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Refrain from using "ASAP" in emails, ASAP!

If you are doing business over the Net, you might have noticed this: some people love the word/expression "ASAP".  This means, of course, "As Soon As Possible".  In other wording, it would mean "Do this right now, or else".  At least in my mind, that’s what it means.

The thing is, a lot of people, even businesses, use this term in their email communications.  For many years of doing business myself, I have refrained from using this expression.  A long time ago, I learned that using ASAP in emails couldn’t be more arrogant and non-sense.  Since then, I banned the use of this term.

When you think about it, using ASAP in an email doesn’t make much sense.  First, emails are an asynchronous way of communication, so you never know when the recipient will read it. Second, it doesn’t give any time definition, so "soon" for Joe might not be the same "soon" of John.

Sometimes, our customer support service receives a message that includes the word "ASAP".  In the beginning, when I would see this coming from a potential customer, I would be a bit stressed and think "OMG let’s put this in priority, this guy needs that right now".  I even answered a support email on Christmas day because of that.  The funny thing though: once I did what they wanted and replied "super-fast ASAP", them, in turn, didn’t reply a thing for at least a week, sometimes even never.  How ASAP was really the situation, I wondered.

Today, I have a pretty good picture in my mind of the type of person using ASAP.  With our customer service, we threat all messages with the same priority level and reply in a timely manner to all, "ASAP" used or not.  But you can be sure that if I see a ASAP in the email, I get a little smile on the face.

Now, let’s reverse the situation and ask yourself this question: is your business offering support only when users are putting ASAP in the emails?

We just had this experience recently with a company.  We signed up for a marketing campaign with them in November 2011.  Out of the sells they would do, we would receive a commission at the end (it was a one week offer).  Normally, we would have been paid somewhere in December, but no news from them.  So I wrote to the guy that was my contact in the company to see when the payment would be done.  No answer.  I wrote back two weeks later. Still no answer.  I was starting to really wonder, so I gave a call to his phone. Do I need to mention that it was an answering machine? I left a voicemail.  Still no returned call after another two weeks. I was getting really upset at the situation and was about to give up on them (they actually didn’t sell much, but still).  Then, as one last move, I went on their contact form on their site and wrote: "Guys. Why is it taking so long and no reply from you? Please contact me ASAP." There I was using one last trick that I thought wouldn’t work.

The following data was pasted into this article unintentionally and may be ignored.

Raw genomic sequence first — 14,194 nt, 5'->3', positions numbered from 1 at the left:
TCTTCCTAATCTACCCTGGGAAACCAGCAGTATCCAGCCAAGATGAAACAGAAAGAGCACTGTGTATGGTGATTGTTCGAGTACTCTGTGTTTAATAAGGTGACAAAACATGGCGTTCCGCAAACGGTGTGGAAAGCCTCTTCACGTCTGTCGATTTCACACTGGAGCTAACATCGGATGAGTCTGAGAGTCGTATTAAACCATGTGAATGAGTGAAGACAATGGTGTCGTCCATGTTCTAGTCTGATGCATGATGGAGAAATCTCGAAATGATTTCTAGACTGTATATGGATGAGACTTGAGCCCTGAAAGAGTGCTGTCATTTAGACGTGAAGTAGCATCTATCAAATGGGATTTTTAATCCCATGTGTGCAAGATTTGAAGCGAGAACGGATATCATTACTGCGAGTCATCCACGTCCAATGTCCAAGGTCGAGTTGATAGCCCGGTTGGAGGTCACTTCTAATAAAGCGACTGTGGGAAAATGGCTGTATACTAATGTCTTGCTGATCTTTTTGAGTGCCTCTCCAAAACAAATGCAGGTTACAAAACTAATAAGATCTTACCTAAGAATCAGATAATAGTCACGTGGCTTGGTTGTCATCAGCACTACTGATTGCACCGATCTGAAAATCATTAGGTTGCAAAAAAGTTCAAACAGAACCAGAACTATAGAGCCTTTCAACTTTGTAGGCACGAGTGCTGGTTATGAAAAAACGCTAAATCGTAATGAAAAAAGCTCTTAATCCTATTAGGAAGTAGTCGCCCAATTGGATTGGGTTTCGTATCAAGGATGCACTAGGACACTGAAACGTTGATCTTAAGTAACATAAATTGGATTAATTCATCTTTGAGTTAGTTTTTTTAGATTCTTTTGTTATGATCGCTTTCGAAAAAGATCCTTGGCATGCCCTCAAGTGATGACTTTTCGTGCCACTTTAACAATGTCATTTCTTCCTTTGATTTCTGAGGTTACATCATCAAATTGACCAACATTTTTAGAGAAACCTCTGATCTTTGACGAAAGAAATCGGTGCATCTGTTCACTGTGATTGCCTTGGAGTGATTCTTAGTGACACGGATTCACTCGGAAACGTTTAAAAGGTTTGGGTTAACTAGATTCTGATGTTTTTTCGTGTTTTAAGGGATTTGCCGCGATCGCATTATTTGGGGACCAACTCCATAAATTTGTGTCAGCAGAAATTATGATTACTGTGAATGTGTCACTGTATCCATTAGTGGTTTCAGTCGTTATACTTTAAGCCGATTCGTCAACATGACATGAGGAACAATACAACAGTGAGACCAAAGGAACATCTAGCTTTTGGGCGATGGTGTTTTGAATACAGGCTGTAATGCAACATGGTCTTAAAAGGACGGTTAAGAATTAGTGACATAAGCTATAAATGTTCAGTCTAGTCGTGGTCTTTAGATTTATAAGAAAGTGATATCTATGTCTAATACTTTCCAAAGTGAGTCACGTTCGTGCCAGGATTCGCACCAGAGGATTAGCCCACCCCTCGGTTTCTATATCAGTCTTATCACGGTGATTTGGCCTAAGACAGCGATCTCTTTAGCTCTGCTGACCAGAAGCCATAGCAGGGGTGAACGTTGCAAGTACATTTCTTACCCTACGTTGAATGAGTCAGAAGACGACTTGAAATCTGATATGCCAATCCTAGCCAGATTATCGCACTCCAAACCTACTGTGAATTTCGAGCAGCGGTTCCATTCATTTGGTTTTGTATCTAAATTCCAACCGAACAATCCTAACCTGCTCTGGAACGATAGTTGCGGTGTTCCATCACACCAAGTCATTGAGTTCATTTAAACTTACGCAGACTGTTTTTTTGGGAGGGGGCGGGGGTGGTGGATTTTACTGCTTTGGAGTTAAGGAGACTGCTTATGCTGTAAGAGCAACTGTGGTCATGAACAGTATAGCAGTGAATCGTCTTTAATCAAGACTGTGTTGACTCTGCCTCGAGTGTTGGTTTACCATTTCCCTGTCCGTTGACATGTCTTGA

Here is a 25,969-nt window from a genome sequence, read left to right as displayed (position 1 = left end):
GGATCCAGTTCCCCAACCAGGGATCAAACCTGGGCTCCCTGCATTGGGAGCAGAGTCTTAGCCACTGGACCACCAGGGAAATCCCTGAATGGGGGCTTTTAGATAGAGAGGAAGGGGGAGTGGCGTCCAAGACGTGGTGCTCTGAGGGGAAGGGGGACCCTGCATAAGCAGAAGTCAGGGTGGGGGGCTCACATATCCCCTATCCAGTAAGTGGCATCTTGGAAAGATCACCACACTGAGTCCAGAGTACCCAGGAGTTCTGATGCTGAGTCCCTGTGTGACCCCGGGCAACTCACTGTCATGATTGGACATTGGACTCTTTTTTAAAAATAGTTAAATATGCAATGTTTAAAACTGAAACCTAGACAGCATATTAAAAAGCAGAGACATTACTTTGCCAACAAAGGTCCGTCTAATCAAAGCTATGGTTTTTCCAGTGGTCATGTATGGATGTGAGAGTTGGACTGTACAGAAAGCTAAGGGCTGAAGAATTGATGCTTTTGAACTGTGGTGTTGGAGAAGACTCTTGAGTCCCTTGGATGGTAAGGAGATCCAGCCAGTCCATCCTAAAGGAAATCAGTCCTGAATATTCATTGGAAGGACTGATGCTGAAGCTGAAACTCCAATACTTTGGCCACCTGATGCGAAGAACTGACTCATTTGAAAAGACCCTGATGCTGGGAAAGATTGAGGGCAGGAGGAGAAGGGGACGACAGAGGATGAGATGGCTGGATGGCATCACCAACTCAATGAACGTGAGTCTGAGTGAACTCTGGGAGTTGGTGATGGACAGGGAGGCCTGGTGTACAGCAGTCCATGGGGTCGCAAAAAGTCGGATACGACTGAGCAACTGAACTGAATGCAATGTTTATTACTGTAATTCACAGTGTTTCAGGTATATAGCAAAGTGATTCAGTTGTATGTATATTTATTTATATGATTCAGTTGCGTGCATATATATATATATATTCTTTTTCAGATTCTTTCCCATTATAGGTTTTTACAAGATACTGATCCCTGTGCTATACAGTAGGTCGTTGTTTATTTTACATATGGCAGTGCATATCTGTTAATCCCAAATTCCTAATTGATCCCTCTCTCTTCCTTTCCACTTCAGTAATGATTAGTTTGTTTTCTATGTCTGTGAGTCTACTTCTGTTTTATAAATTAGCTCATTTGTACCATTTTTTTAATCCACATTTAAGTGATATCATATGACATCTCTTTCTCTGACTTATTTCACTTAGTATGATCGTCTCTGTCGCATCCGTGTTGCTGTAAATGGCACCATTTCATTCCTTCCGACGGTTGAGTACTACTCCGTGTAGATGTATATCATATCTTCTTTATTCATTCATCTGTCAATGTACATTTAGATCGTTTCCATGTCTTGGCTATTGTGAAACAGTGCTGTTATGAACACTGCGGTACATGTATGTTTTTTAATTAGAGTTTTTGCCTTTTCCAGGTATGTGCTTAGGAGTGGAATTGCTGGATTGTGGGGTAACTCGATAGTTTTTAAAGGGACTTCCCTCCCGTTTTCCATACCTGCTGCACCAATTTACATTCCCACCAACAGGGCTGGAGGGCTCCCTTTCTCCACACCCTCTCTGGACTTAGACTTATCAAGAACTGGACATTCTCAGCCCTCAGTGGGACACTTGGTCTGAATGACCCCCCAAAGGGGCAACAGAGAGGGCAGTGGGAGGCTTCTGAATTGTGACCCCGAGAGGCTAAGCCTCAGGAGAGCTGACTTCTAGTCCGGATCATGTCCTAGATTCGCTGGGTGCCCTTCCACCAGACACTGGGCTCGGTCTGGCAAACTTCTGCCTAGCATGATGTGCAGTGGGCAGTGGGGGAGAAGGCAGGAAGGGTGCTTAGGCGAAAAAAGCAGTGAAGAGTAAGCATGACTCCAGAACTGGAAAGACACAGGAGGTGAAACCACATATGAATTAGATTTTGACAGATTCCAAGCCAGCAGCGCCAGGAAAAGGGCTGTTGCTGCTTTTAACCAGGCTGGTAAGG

Guess what. It worked!  In less than an hour, I received an email and they were suddenly sorry about the delay and they wanted me to send (again) the information to complete the payment. I was surprised that this actually worked and that’s when I had the idea of writing this post.

If you do business like those guys, you’ll fail.  Offering good customer service is far more important than anything else in your business (read Doing Business 101: Great Product, Awesome Customer Service).  If you wait for ASAP before going into action, you will lose your customers and you will get a very bad reputation.

Next time you think of using ASAP, think twice!



1 Comment:

Comment by Rita Dawson on 2012/06/25:
I agree with you in the point of "more arrogant". People get irritated when ASAP is used in article. They feel as so they are forced to do that. This implies there is no use for the email. Some places, it works and in some place it doesn't. I normally used to avoid ASAP to the maximum extent.